From the web:
The Flamingo Boom
During the 1920's, Florida was the hottest vacation spot in the United States. Tens of thousands of real estate speculators and tourists swarmed to the semitropical state...and many brought home souvenirs bearing pictures of a bizarre pink bird that lived there - the flamingo.
In the north, these items - proof that the owners were rich enough to travel to exotic places - became status symbols. Everyone wanted them. So manufacturers started incorporating flamingos into a variety of new product designs.
They were so popular that by the 1950s, the image of a flamingo was as much a part of the middle-class America as Wonder Bread or poodles.
The Lawn Flamingo
In 1952, the Union Plastics Company of Massachusetts introduced the first flamingo lawn ornament. It was "flat and unappealing."
To boost sales, the company decided to offer a more lifelike, three-dimensional flamingo. But the second generation of lawn flamingos "was made of construction foam and fell apart rather quickly," recalls a company executive. "Dogs loved to chew it up."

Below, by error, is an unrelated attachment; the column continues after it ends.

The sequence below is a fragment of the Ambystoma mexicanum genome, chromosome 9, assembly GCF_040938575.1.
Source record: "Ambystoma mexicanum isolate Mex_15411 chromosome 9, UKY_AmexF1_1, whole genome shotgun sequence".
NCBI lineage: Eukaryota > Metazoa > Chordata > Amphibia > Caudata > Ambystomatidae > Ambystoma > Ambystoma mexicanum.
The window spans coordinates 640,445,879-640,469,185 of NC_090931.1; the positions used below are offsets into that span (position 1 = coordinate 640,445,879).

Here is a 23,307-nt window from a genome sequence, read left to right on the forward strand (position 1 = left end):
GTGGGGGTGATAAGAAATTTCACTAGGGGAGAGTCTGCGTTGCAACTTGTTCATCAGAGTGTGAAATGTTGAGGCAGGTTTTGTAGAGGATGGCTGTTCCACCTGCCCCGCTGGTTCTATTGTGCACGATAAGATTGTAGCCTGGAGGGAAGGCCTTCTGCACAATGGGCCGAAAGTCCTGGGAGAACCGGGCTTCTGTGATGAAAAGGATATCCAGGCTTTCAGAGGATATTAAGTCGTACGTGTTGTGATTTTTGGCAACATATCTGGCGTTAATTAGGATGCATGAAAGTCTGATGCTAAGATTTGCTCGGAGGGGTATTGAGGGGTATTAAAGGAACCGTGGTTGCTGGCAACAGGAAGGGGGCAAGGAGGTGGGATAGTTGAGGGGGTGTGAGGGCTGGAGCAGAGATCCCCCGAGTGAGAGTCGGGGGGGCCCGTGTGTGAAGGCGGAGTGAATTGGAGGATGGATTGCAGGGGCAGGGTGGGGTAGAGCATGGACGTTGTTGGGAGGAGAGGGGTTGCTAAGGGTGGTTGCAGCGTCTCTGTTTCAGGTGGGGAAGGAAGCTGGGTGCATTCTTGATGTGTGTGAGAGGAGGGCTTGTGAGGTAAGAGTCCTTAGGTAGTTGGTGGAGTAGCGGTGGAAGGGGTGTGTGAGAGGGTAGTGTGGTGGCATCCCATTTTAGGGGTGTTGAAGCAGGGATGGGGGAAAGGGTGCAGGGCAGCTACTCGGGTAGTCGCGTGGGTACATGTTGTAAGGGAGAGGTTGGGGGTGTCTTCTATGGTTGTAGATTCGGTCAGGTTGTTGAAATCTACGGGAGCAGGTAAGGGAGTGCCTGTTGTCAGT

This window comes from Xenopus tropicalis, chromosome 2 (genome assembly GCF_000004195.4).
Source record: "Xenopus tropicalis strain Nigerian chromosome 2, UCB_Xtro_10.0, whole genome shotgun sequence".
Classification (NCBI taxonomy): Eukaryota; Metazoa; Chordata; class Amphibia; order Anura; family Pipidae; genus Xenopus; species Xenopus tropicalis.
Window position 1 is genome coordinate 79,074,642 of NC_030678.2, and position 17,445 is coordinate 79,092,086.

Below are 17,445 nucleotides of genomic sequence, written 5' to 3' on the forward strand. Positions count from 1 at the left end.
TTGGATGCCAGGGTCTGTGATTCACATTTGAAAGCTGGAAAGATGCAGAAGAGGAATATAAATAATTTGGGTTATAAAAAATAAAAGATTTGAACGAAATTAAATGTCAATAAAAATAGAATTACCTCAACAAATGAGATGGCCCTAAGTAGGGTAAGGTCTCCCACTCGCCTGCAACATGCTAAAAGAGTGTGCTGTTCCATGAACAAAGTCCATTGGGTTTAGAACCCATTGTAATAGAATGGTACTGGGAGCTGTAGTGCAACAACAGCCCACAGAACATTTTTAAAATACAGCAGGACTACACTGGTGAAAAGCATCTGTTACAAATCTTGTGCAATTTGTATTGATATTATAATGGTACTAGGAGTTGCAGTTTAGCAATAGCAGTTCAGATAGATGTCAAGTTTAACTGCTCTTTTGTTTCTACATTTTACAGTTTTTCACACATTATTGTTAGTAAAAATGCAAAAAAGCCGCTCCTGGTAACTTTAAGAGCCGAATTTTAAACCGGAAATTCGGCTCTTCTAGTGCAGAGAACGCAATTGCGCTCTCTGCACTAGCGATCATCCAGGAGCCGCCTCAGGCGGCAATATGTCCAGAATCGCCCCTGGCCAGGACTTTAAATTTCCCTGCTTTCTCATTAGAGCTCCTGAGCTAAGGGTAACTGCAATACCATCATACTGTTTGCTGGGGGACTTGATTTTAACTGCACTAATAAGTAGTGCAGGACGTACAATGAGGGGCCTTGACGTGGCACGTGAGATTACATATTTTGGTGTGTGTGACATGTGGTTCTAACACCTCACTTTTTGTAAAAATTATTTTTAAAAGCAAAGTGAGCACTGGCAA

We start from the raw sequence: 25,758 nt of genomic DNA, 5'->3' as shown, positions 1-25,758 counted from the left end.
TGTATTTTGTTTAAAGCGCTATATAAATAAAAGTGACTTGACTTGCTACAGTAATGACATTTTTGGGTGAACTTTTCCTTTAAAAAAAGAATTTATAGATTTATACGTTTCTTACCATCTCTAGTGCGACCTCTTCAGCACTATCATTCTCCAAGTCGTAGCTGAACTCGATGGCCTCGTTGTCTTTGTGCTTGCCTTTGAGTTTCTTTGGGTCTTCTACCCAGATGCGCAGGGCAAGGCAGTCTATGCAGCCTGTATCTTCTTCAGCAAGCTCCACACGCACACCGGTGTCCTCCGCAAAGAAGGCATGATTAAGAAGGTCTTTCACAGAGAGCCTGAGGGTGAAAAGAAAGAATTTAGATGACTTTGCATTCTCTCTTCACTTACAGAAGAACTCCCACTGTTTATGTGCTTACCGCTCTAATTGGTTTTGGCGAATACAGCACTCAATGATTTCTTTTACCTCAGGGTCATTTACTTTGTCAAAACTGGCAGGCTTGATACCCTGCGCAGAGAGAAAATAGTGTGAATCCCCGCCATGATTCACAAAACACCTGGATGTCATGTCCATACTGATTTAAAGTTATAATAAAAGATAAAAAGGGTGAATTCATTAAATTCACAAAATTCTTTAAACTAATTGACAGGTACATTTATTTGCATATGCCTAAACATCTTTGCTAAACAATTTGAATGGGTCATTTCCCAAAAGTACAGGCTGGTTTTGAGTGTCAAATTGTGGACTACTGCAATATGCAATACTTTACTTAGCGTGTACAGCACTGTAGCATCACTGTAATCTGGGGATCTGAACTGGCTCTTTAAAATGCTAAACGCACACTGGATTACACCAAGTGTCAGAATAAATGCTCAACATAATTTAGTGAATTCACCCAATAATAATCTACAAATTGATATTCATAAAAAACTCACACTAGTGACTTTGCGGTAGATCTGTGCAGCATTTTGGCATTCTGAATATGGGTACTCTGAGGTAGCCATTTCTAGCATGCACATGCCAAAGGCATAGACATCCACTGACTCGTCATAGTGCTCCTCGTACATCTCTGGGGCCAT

Finally, in 1956
, Union Plastics hired a 21-year-old art student named Don Featherstone to sculpt a new lawn flamingo. "I got a bunch of nature books and started studying them," says Featherstone. "Finally, I sculpted one, I must say it was a beautiful looking thing."
The first atomic-pink molded plastic lawn flamingo went on sale in 1957
. It was an immediate success; in the next decade, Americans bought millions of them. But by the 1970s, lawn flamingos were "gathering dust on the hardware store shelves along with other out-of-date lawn ornaments such as the scorned sleeping Mexican peasant and the black jockey." In 1983, the New York Times ran an article title "Where Did All Those (Plastic) Flamingos Go?"
Then suddenly, lawn flamingos were flying again. 1985 was a record year, with 450,000 sold in the United States. Why the resurgence? Critics suggest a combination of nostalgia and the popularity of the television show "Miami Vice." "They are a must for the hottest new social events - 'Miami Vice' parties," reported a California newspaper in 1986.
Featherstone never got any royalties for his creation. But he did become a vice president of Union Plastics... and in 1987, he was honored when the company started embossing its flamingos with his signature. "I'm getting my name pressed into the rump of every flamingo that goes out that door," he announced proudly.
from : http://www.geocities.com/pcypages/flamingo.html
The ones sold in a box of two from the Airstream store are the current "original" Pink Flamingos.
Union Products site (maker of the bird)